Speed of a Wave Motion

Speed of a Wave Motion

The speed of a mechanical wave, is clearly expected to depend upon the properties of the medium through which the wave is travelling. The medium could be a solid, liquid or a gas. All the media are characterized by their physical properties, like mass, density, elasticity and temperature.

Waves are a disturbance which moves through space. Mechanical waves such as waves which propagate through water need a medium (the water) for them to exist. Electromagnetic radiation waves such as light and radio waves do not need a medium and can travel through a vacuum. 

To understand the concept of wave motion, we need to know about the three basic properties of waves.

Speed of a Wave Motion


Wavelength is denoted by λ. It it’s the distance between two consecutive crest and trough. Wavelength is measured in metres (m).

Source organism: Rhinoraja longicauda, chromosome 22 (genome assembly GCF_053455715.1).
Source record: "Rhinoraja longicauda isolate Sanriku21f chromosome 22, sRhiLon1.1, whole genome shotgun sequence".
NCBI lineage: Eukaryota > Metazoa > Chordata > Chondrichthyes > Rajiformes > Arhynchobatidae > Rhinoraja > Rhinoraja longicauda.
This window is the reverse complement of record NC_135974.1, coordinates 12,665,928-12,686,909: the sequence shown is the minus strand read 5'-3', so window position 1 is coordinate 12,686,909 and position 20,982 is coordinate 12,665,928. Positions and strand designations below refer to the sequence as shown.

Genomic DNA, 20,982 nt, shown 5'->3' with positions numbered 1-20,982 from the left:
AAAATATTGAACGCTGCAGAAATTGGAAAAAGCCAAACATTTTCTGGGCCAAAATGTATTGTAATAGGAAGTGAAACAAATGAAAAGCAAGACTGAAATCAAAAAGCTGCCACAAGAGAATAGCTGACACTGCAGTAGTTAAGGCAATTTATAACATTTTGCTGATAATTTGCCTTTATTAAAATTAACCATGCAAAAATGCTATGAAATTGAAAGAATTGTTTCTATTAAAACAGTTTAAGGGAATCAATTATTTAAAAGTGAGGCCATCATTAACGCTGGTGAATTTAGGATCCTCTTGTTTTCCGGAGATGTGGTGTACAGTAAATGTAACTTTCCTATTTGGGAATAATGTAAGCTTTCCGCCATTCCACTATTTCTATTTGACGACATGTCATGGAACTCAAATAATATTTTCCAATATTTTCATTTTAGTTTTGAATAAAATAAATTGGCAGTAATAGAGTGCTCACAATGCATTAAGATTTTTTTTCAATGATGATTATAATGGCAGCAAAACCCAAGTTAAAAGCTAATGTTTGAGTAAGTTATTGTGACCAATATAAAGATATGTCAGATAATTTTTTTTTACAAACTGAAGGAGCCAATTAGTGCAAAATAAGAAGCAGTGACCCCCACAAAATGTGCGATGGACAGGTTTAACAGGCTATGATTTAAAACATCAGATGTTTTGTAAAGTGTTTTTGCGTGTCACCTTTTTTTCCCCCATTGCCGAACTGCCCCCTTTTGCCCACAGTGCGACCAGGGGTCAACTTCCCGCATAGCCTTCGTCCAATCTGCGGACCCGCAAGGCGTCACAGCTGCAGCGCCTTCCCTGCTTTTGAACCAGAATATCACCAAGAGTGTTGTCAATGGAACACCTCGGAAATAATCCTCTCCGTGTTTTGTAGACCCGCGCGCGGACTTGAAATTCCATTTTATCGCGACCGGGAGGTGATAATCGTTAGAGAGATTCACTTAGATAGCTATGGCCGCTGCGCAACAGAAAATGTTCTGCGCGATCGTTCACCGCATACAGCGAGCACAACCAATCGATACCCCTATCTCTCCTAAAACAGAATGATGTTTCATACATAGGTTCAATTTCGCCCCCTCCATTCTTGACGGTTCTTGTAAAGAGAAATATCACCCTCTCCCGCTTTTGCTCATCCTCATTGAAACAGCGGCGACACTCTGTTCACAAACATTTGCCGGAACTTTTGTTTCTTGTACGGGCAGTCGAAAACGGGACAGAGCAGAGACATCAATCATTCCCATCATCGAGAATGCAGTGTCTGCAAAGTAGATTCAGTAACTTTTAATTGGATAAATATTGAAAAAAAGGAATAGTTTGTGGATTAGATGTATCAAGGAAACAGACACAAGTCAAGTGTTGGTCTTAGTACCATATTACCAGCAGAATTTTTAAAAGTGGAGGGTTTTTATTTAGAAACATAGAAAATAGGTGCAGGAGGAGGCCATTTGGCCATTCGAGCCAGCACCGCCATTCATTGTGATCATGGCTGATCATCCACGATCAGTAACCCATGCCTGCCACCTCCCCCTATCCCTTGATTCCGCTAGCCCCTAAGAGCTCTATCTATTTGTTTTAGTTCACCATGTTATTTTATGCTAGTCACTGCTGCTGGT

The amplitude (y) for the wave is given by the distance from the centre line to the top of the crest or the tip of a trough, the amplitude of the wave tells about the energy of the wave and amplitude is measured in metres (m).


Frequency is denoted by the symbol f and it is the number of waves passing through a point in one second and it is measured in hertz (Hz).

Speed of a wave is measured in metres per second. The speed of light is 3 x 10⁸ m/ sec.

Waves are categorised based on the way they propagate:

Transverse Waves:

Waves in which the particles in their medium move at right angles to the direction of wave motion.

Longitudinal Waves:

Waves in which particles move in the direction of wave propagation.

Spring of waves on string depends upon the tension and mass density of the string and is given by:

Speed of a Wave (v) = √(T/μ).

From the above relation, we can say that wave speed on a stretched depends on the tension in the string and the linear density of the string and not on the frequency of the wave.